Cyber attackers are finding these pursuits are clearly worth their time and effort. You don’t have to dig very far into our previous blog posts to be reminded of the glaring statistical evidence that ransomware attacks are increasing at an extreme rate. High-profile attacks such as WannaCry and Petya are making regular appearances in an already overwrought news cycle. As serious as these staggering trends are, though, the concept of the holistic approach did not emerge solely in response to highly publicized attacks or to surges in certain species of malware. In fact, nothing specifically birthed any new ideology in cyber security because the “holistic approach” is nothing new. It is, at best, a rebranding. A repackaging of the same advice that the info sec community has been preaching for years: train your staff to identify threats, patch your system often, secure your most sensitive data.

The fact of the matter is the anatomy of a cyber attack has not changed much over the last few years. Someone in the office clicked something they shouldn’t have, they hesitated in reporting it in fear of repercussions, your security patches just never got around to being installed, and no one’s been accountable for data backups since Nelly was putting out new albums.

Perhaps I am giving away the golden-egg-laying goose for info sec bloggers, but the holistic approach to cybersecurity is nothing more than fresh phrasing for the need of a cyber safety culture in the workplace. Dirty secrets aside, there are still pertinent lessons to be learned. Whether you consider this cutting-edge insight or a refresher course, let’s dissect what the holistic approach to cyber security looks like in practice.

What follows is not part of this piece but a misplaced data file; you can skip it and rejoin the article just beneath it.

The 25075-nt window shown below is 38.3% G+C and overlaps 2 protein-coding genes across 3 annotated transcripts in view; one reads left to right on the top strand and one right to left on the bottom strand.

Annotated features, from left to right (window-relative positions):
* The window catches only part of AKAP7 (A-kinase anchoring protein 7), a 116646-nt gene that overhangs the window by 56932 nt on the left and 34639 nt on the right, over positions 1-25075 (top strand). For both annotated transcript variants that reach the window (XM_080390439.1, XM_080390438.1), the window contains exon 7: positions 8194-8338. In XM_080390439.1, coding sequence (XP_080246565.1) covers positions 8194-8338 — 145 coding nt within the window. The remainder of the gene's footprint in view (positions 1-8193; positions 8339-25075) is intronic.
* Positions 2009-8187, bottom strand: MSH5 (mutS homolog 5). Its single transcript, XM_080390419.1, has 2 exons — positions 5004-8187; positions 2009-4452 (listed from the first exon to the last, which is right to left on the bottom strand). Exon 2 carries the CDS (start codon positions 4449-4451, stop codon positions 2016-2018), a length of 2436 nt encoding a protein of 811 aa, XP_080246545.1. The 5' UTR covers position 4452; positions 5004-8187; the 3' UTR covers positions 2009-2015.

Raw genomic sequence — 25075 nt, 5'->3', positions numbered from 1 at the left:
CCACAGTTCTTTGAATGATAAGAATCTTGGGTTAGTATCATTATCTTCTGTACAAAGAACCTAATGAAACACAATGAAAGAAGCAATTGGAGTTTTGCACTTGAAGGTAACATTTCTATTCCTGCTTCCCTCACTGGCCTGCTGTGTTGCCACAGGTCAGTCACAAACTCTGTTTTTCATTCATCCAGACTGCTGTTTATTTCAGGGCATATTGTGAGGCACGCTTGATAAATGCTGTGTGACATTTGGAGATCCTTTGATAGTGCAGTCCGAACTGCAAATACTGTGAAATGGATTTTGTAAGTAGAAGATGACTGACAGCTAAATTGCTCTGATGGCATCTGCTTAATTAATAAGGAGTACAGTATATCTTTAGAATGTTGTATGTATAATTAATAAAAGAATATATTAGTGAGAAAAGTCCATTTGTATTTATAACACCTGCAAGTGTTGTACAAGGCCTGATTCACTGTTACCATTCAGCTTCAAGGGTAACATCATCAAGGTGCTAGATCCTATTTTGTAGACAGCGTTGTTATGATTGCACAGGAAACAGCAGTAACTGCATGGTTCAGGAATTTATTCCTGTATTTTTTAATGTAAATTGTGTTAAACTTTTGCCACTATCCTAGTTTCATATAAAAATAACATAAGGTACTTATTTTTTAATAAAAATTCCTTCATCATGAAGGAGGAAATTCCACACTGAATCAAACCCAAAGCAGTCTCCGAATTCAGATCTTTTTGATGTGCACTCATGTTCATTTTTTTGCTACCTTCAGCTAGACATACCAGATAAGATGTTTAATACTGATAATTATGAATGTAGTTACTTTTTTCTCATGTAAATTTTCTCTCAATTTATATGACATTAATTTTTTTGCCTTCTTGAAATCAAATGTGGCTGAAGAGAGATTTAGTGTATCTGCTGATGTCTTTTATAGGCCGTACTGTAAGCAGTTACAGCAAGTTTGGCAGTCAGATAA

Striking a Balance Between Efficiency & Security

We live in a dangerous world. In our virtual lives, we must remain vigilant in guarding our identities and data. In our real lives, we worry over crime and random misfortune. An ever-present aspect of our fight for safety rests on the delicate scales balancing security on one side and efficiency on the other. Certainly we could be 100% secure if each email and document entering our network was personally read and reviewed by a network engineer before getting the thumbs up or down. Unfortunately, this would eat up a lot of time and a lot of labor. Your employees can’t sit around half the day while necessary emails trickle through the gateway. Likewise, it would be super efficient to hand over admin credentials to every employee, contractor, and vendor on your payroll so that they can help themselves to whatever resources are needed to get the job done. Somewhere in the middle, a balance must be struck. I may be biased here, but I encourage you to err on the side of security over productivity.

You’re On the Crew, Like It or Not